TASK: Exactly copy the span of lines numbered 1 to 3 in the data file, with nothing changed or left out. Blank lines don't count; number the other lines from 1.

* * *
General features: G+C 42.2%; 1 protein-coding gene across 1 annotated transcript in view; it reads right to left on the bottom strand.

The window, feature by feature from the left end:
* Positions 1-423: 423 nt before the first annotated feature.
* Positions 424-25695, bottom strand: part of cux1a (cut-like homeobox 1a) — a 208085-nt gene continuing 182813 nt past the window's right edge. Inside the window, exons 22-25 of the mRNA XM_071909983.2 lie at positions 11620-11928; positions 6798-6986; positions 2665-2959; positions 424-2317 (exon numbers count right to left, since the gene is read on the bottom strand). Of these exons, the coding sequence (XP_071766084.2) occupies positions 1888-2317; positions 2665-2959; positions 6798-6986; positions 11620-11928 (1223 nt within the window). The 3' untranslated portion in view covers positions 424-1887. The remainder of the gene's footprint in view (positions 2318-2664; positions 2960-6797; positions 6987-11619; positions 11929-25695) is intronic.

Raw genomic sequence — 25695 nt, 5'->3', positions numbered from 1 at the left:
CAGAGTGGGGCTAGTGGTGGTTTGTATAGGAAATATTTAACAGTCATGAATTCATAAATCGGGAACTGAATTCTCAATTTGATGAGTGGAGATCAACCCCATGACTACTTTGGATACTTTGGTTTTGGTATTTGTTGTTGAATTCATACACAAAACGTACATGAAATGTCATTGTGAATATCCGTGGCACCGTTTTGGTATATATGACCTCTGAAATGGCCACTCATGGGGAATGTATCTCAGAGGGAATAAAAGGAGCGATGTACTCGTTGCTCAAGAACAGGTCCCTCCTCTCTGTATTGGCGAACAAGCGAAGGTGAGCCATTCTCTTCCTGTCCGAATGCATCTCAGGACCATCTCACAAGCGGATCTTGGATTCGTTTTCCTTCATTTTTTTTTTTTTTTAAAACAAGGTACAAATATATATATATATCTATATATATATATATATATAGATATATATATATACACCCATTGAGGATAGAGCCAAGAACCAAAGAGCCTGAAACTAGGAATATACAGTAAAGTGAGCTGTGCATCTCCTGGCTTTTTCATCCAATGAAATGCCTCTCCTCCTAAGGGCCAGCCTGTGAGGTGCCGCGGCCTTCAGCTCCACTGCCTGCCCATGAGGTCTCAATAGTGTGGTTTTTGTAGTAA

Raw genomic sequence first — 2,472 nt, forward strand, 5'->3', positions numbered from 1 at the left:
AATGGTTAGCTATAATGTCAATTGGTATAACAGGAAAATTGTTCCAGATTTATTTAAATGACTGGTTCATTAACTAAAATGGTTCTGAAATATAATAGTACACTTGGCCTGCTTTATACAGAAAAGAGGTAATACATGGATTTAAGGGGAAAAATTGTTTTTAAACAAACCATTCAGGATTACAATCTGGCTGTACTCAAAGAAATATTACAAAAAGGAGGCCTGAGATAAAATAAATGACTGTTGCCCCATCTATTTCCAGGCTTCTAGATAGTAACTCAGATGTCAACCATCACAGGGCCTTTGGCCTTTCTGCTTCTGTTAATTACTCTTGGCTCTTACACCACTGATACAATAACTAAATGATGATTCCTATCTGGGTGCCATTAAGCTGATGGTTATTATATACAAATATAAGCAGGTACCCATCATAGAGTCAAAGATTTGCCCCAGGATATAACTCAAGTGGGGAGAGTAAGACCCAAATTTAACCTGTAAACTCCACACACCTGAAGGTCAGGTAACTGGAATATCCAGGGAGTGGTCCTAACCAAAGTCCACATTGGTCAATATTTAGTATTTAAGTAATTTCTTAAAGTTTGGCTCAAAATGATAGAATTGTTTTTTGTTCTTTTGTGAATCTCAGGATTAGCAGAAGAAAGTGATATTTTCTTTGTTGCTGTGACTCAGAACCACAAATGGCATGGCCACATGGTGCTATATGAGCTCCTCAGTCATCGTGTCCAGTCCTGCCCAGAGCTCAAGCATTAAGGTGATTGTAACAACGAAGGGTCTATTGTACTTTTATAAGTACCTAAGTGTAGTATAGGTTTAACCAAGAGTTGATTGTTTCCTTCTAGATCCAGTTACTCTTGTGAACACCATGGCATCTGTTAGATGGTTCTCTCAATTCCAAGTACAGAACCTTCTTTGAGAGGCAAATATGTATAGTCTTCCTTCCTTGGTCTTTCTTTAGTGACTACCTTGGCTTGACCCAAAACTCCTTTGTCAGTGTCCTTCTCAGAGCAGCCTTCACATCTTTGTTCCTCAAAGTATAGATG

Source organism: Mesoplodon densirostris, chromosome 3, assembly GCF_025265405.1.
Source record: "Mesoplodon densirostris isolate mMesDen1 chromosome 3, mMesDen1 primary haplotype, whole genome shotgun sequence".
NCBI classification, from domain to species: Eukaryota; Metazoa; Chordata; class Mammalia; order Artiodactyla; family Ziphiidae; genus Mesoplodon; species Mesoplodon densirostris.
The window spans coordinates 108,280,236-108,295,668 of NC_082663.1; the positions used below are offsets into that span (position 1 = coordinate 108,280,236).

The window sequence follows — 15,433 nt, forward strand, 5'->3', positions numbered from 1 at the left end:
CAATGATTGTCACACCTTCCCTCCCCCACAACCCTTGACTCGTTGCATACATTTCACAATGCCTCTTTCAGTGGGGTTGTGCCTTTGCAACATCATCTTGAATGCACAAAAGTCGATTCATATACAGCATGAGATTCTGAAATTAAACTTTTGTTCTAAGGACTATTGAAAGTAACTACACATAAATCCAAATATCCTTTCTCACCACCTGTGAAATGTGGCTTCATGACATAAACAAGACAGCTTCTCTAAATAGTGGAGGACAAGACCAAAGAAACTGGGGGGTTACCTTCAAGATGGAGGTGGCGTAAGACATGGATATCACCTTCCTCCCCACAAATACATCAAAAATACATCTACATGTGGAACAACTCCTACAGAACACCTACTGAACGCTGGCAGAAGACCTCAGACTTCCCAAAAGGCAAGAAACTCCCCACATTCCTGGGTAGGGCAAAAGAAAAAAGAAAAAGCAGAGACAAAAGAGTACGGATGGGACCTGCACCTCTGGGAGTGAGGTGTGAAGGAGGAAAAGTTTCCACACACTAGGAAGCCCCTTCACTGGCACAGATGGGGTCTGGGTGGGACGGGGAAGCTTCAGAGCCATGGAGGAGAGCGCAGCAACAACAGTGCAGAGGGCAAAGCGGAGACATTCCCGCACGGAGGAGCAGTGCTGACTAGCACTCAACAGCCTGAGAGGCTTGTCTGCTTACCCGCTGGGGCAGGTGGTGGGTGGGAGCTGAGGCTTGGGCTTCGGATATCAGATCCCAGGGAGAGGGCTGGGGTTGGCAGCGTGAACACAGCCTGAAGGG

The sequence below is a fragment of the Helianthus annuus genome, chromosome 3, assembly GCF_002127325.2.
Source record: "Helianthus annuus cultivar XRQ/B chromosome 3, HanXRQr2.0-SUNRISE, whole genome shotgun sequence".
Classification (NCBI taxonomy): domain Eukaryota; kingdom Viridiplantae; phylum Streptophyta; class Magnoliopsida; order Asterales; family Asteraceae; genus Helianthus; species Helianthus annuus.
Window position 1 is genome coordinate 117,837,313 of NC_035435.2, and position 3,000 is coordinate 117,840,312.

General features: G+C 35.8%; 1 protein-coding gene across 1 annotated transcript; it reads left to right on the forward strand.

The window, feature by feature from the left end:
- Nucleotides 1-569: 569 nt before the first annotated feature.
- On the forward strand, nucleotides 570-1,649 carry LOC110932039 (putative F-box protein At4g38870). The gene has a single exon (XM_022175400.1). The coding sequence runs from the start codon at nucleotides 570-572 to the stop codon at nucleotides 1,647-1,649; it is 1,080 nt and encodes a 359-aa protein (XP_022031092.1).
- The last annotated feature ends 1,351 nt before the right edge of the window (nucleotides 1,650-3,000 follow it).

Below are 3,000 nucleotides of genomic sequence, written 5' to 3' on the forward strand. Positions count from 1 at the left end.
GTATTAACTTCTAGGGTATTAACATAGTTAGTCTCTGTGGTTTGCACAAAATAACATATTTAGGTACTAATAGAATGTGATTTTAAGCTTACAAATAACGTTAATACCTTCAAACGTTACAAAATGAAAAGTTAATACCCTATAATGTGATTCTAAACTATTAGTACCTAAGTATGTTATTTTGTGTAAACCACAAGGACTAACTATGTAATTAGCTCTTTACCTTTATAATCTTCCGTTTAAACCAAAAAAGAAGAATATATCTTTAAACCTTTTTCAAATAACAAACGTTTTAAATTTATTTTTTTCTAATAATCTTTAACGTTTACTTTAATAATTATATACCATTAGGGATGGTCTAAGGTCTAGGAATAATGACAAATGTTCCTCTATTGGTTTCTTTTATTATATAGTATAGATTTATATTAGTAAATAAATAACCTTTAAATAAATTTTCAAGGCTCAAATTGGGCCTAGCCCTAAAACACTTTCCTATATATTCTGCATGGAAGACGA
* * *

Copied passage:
General features: G+C 42.2%; 1 protein-coding gene across 1 annotated transcript in view; it reads right to left on the bottom strand.

The window, feature by feature from the left end:
* Positions 1-423: 423 nt before the first annotated feature.